Although Dorothy Phelps' book opines the the Biltmore Hotel was built in 1923 by Dr. Clyde Donnell, it seems likely, based on the city directories, that the hotel was built in ~1929. Dr. Donnell's 1951 biography makes copious mention of his various endeavors, but no mention of the Biltmore - an unlikely omission. So the beginnings of the Biltmore are a bit unclear, but it was decidedly the pre-eminent hotel in Hayti, and in the segregated era, one of the pre-eminent hotels catering to African-Americans in the southeast.
Biltmore Hotel, likely 1930s.
(Courtesy John Schelp)
Another version of this postcard has writing on the right side of the card which reads:
"The Biltmore Hotel, Durham, NC. Half block from Union Station. America's Finest Colored Hotel. All out side [sic] rooms. Running hot and cold water in each room. The last word in comfort. 'Do It the Biltmore Way'. Atlas Barbee, Manager."
Ms. Phelps describes the typical scene at the Biltmore:
"Artists, educators, and just visitors who came to see the 'big name bands' and Hayti would stay at this 30 room hotel when they came to town. 'It was the only such facility opened to Negroes,' according to Amelia Thorpe. 'Children would gather near the Biltmore to gape at the buses and famous people.'"
The Biltmore featured a drugstore and grill/coffee shop on the ground floor (the drugstore to the left when facing the front of the building, and the grill/coffee shop to the right.)
Biltmore, Regal Theater, and the Donut Shop, 1940s.
In the 1940s, the hotel was managed by Lathrop 'Lath' Alston and James Baylor; in 1944, Lath Alston purchased the hotel with Pedro Ward, who ran the dining room. Alston described the hotel as:
"one of the largest institutions of its kind in the South, catering exclusively to Negro patrons. It has twenty rooms with ample baths, a dining room serving an unexcelled cuisine and is operated on the European plan. Mr. Alston is a well and favorably known promoter of musicals, bands, etc. He enjoys a reputation as one of the big-time dance promoters in the South."
(I tend to believe the 20 room description rather than the 30 room further above.)
Below, an excerpt from "Negro Durham Marches On" about the Biltmore - 1949.
And a brief bit of film on East Pettigrew, looking west towards the Biltmore ~1947.
York Garrett was running the Biltmore Drugstore by the 1940s, which was renamed "Garrett's Biltmore Drugstore."
Looking southwest, 1950s.
Hayti began to fade over the course of the 1950s; the progressive end of segregation meant less exclusive patronage of Hayti stores and businesses, and visitors to town could stay at hotels outside of Hayti. The general economic flight of the 1960s affected the African-American community as well as the white community. Those with means to do so began to move to suburban areas.
The language to describe Hayti in the 1950s is remarkably similar to the language used to describe structures in our historic neighborhoods today - 'blighted' 'obsolete' structures. The "What Is Urban Renewal?" public information pamphlet from ~1960 describes urban renewal as follows:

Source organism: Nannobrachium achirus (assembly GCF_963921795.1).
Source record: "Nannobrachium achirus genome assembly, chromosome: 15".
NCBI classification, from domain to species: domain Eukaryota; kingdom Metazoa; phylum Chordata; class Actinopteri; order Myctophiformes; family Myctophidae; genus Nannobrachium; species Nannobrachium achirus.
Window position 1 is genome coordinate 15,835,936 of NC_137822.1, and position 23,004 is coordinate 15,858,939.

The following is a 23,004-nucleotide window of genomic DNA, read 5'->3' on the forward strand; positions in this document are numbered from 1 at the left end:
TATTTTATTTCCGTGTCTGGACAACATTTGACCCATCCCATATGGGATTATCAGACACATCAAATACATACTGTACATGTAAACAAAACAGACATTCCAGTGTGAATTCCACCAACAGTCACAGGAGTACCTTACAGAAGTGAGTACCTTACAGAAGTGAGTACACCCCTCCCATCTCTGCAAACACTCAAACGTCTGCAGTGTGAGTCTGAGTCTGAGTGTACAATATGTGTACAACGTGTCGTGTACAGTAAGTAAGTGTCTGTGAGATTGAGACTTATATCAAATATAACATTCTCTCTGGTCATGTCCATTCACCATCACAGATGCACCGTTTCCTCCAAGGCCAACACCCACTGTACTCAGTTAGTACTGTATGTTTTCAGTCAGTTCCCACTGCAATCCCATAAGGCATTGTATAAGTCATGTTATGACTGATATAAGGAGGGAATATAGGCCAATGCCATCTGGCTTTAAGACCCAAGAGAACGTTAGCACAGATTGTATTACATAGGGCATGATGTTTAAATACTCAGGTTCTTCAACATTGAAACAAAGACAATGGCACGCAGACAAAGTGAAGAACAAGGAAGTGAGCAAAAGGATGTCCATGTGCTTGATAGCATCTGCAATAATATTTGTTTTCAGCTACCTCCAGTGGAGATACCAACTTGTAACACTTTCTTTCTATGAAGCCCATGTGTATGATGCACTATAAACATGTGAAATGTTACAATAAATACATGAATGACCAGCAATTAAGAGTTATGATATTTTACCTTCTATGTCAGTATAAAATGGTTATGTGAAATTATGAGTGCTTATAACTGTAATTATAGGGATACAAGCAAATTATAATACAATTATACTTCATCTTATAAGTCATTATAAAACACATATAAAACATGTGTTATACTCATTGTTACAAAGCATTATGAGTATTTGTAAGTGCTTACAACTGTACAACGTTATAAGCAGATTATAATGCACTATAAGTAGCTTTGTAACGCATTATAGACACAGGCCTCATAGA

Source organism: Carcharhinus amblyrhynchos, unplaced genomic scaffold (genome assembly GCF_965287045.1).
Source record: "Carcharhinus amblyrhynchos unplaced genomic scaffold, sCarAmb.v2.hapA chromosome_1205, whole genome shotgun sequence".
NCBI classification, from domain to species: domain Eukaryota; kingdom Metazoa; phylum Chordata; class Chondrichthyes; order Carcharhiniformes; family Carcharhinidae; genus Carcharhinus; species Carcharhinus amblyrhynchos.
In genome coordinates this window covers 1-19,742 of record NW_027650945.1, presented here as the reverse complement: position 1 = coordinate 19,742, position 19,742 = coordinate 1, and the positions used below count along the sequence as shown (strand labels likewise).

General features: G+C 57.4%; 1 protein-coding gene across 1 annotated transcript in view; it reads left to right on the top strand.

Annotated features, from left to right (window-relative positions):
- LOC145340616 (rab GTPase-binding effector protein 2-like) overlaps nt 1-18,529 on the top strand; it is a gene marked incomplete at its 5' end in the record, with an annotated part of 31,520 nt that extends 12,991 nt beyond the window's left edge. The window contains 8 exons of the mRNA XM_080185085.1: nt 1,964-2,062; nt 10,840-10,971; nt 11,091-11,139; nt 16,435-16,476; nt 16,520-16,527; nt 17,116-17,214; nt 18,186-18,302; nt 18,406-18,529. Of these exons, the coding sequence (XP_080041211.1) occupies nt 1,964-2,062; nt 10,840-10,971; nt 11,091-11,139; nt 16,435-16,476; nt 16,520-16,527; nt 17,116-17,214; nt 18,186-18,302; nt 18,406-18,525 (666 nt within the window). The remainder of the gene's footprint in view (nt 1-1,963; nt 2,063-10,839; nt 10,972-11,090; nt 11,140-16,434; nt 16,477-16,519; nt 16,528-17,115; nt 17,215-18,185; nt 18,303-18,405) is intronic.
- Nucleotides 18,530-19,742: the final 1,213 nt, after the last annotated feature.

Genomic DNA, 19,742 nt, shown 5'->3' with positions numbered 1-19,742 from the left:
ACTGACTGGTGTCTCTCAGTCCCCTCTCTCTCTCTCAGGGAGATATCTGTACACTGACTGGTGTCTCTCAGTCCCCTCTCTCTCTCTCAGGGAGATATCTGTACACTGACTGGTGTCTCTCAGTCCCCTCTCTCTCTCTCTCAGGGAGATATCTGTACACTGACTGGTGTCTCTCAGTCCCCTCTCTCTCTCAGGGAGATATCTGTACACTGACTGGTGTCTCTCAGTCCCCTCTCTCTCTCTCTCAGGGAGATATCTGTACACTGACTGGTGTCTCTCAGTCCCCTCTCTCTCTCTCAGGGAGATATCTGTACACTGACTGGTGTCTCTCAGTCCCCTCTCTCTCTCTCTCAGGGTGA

"1) The use of code enforcement and public improvements in order to prevent good areas from becoming blighted. 2) The removal of spots of blight and the rehabilitation of structures that can be saved. 3) The clearance and redevelopment of slum areas that cannot be saved."
Should sound familiar to those who follow the policies of our city administration.
Views of Hayti from the 1960s do not show a thriving area, but rather an area that was beginning to see economic difficulty - beautiful structures like the Biltmore looking more faded than fashionable.
Structures to the east of Ramsey Street were torn down by the late 1960s. The Biltmore and surrounding buildings survived into the 1970s.
Biltmore and surrounding structures, early 1970s.
The use of the Biltmore seems to have, um, declined a bit by the 1970s. To recount the story one local told me.
"In the early 1970s, I was working to erect the radio tower for WAFR radio in a building two doors down from the Biltmore [ed note: WAFR was in the Donut Shop building]. We got permission from Dr. Garrett to tie our tower guy wire to the roof of the Biltmore Hotel."
"We went into the hotel and went upstairs - and it became very clear that we were in a whorehouse. Prostitutes, all white, were on the beds of the rooms, wearing only negligées, and there were several very large Black men who were looking at us as if to say 'what the hell are you doing here?'"
"I was 23 years old, and had never encountered anything like this before. We had to go back every day for two weeks and go through the rooms to get to the roof ladder, which was in the closet of one of the rooms."
Soon the Regal and the Donut shop buildings had been demolished, and the Biltmore was one of a few survivors.
Mid-1970s view of the Biltmore. The drugstore remains open while the hotel is boarded up.
1977 (Photo by George Pyne via Milo Pyne)
January 1977 view of the Biltmore from across the railroad tracks. Joel Kostyu wrote, in a rather odd passage accompanying this picture
"Biltmore Hotel reflects the change in the integrated south. Separate black hotels are no longer needed, so the old Biltmore will be demolished. It is reported that it will be torn down brick by brick and that these bricks will be cleaned by unemployed youth and resold." (From "Durham: a Pictorial History" by J. Kostyu)
Great. Wonder how that worked out?
The Biltmore was torn down in 1977. The spot has been some form of parking lot since that time.
Looking south at the site of the Biltmore, 09.04.08. (G. Kueber) The building extended from approximately the middle of the driveway left to the fire hydrant (notice the fire hydrant in the historical photos.)